Gentler proponent of laissez-faire


Sandeep Dikshit

Isher Judge Ahluwalia’s biography, “Breaking Through — A Memoir”, will be read with more than a touch of poignancy as the author passed away within a month of its release.

There is an added poignancy to the passing away of a brilliant economist in the midst of the country’s worst-ever economic crisis and to not having been consulted by the powers that be.

In her brilliant saris, coiffured hair and her presence at high-visibility events, Isher Judge may have seemed to be the epitome of the Harvard-bred Khan Market Gang that the current regime deigns to shun.

But as her book reveals, it was the hard work of this number nine of eleven children of a Punjabi pickle maker that propelled her with distinction through Presidency College, Delhi School of Economics and finally MIT. Her mentors along the way: Bimal Jalan, Amartya Sen, Manmohan Singh and Paul Samuelson. She was among the young turks of economic liberalisation, who along with her husband, positioned themselves against the status quoits crowd of the licence-quota-permit-raj early on in her career.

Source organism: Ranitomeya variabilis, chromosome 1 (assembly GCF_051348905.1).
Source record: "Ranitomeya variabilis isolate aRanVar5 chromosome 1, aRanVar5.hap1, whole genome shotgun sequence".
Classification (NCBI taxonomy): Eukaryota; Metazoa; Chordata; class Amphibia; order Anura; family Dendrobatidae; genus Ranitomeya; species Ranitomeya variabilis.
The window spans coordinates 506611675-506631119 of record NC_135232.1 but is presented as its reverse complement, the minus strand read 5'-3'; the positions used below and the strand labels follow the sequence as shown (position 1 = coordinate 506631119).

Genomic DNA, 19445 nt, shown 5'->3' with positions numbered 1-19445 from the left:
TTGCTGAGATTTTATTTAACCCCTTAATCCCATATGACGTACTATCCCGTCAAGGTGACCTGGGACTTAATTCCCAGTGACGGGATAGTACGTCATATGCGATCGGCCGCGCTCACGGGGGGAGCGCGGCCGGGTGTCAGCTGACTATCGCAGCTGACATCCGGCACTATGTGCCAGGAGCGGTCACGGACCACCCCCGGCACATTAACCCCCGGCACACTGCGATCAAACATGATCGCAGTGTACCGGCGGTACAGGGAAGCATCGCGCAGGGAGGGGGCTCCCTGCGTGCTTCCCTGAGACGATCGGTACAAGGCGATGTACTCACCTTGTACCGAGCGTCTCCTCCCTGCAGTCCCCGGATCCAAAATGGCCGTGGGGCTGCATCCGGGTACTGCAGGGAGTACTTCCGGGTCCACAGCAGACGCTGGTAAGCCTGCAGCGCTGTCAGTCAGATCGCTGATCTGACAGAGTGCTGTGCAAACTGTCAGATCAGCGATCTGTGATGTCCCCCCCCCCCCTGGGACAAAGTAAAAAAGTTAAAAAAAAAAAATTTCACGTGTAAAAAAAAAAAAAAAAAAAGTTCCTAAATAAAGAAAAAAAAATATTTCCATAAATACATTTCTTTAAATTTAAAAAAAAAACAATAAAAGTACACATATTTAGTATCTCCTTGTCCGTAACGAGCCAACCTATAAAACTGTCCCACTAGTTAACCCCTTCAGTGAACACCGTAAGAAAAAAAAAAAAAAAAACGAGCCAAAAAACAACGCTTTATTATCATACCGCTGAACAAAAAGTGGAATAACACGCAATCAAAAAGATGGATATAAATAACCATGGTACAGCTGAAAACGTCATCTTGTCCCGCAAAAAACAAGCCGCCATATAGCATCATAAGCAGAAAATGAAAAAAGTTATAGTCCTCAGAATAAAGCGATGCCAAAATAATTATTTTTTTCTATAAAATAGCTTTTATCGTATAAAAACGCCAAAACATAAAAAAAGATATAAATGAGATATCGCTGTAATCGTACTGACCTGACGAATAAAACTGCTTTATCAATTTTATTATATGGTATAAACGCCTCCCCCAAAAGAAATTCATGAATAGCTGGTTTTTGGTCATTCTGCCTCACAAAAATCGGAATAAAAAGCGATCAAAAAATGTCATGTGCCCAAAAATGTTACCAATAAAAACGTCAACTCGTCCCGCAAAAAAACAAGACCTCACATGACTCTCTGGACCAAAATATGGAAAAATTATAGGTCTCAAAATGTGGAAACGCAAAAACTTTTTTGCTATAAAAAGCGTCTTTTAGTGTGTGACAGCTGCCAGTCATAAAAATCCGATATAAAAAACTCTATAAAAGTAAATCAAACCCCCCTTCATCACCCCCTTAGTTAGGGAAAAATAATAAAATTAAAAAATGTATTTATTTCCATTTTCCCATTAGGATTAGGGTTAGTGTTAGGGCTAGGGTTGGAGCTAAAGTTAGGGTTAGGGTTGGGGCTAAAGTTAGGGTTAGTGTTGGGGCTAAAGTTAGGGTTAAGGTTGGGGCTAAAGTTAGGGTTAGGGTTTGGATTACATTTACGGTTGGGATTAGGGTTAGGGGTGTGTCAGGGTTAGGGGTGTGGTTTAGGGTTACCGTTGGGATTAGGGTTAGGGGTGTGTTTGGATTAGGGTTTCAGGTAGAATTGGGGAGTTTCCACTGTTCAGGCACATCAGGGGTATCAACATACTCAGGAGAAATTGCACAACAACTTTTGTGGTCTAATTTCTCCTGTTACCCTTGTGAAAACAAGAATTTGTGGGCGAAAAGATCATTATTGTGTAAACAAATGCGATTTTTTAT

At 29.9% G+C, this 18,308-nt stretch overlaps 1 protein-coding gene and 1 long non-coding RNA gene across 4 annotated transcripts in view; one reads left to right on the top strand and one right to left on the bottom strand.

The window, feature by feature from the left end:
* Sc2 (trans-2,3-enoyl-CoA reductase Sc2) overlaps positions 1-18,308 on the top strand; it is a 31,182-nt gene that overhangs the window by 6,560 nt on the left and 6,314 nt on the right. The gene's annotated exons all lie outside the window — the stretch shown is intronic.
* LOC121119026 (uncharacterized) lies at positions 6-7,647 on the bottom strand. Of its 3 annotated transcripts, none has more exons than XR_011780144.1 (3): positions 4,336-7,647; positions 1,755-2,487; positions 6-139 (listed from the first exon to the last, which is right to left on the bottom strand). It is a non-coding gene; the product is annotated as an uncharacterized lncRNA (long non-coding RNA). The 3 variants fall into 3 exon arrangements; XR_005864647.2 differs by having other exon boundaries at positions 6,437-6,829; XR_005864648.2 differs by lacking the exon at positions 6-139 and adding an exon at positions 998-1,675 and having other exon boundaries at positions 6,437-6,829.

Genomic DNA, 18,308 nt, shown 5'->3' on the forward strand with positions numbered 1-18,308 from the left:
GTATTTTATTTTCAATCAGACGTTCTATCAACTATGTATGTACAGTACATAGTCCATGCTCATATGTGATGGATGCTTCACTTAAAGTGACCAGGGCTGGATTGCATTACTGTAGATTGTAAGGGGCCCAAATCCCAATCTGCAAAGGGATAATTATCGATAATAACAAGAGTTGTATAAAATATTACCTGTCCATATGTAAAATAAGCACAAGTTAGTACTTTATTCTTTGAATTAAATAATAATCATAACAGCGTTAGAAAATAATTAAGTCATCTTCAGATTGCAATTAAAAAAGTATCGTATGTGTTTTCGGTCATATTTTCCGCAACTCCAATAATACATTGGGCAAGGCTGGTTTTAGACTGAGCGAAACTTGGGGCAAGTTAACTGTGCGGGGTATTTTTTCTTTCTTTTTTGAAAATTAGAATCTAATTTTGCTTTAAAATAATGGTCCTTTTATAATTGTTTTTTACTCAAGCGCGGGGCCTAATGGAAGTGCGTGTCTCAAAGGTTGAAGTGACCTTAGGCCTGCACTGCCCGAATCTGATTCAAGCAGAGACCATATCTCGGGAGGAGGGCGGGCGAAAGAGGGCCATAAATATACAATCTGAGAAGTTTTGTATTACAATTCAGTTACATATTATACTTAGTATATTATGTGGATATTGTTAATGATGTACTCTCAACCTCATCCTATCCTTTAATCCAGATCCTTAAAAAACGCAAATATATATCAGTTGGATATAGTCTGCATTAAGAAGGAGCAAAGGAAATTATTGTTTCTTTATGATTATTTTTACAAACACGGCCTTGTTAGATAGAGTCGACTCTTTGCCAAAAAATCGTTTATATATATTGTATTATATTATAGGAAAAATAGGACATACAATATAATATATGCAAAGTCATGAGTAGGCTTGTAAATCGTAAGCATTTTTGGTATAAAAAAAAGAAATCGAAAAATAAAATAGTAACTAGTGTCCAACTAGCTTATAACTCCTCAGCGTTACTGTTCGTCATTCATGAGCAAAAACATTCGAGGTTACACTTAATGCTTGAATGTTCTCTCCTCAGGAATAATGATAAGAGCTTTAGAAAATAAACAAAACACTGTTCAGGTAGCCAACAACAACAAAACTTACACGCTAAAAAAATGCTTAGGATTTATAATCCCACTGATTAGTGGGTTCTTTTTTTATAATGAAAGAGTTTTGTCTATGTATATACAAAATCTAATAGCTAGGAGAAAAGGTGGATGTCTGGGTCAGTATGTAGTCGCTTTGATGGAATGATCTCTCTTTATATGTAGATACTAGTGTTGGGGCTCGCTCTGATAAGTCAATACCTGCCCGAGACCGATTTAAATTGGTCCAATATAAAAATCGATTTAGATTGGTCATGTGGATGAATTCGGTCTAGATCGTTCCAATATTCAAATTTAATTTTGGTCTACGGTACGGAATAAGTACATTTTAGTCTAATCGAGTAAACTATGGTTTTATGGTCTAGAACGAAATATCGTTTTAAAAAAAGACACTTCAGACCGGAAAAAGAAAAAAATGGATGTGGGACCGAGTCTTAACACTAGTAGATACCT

Though the Central governments of the Congress persuasion absorbed the homilies that came from the Indian Council for Research on International Economic Relations (ICRIER), an institution she built herself, her home state Punjab saw fit to requisition her services only in 2005 when Capt Amarinder Singh was the Chief Minister.

It is also a tribute to her mite in building up the Indian Council for Research on International Economic Relations (ICRIER) that when she stepped down as the chairman on August 11 she was unanimously made its first chairman-emeritus, never mind that this may not have been to the current regime’s liking.

As was the case with her husband, Montek Singh Ahluwalia, there was just no doubt where they stood in the politics of economic development. . With the advent of the BJP government, Isher Judge focused on the ICRIER, encouraging her wards to keep pushing the boundaries of economic thought.

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